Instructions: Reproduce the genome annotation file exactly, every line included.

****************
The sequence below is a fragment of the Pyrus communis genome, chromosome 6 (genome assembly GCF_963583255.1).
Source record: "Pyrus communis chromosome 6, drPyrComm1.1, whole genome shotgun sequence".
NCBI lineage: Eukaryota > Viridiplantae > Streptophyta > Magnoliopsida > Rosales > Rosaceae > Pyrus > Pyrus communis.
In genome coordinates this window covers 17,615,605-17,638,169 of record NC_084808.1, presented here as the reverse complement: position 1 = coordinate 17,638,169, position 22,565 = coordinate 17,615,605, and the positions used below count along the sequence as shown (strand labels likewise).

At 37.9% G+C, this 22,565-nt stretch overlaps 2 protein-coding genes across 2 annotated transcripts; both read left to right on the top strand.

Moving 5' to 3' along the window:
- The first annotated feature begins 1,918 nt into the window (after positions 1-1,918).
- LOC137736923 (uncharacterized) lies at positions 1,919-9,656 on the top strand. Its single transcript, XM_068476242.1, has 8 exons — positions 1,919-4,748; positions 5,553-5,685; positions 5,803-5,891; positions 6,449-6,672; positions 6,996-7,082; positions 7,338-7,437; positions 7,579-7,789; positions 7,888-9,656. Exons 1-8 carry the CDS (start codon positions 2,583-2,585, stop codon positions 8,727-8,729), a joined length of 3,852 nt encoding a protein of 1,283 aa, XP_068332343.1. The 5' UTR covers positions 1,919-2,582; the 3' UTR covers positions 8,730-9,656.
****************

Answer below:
The sequence below is a fragment of the Pyrus communis genome, chromosome 6 (genome assembly GCF_963583255.1).
Source record: "Pyrus communis chromosome 6, drPyrComm1.1, whole genome shotgun sequence".
NCBI lineage: Eukaryota > Viridiplantae > Streptophyta > Magnoliopsida > Rosales > Rosaceae > Pyrus > Pyrus communis.
In genome coordinates this window covers 17,615,605-17,638,169 of record NC_084808.1, presented here as the reverse complement: position 1 = coordinate 17,638,169, position 22,565 = coordinate 17,615,605, and the positions used below count along the sequence as shown (strand labels likewise).

At 37.9% G+C, this 22,565-nt stretch overlaps 2 protein-coding genes across 2 annotated transcripts; both read left to right on the top strand.

Moving 5' to 3' along the window:
- The first annotated feature begins 1,918 nt into the window (after positions 1-1,918).
- LOC137736923 (uncharacterized) lies at positions 1,919-9,656 on the top strand. Its single transcript, XM_068476242.1, has 8 exons — positions 1,919-4,748; positions 5,553-5,685; positions 5,803-5,891; positions 6,449-6,672; positions 6,996-7,082; positions 7,338-7,437; positions 7,579-7,789; positions 7,888-9,656. Exons 1-8 carry the CDS (start codon positions 2,583-2,585, stop codon positions 8,727-8,729), a joined length of 3,852 nt encoding a protein of 1,283 aa, XP_068332343.1. The 5' UTR covers positions 1,919-2,582; the 3' UTR covers positions 8,730-9,656.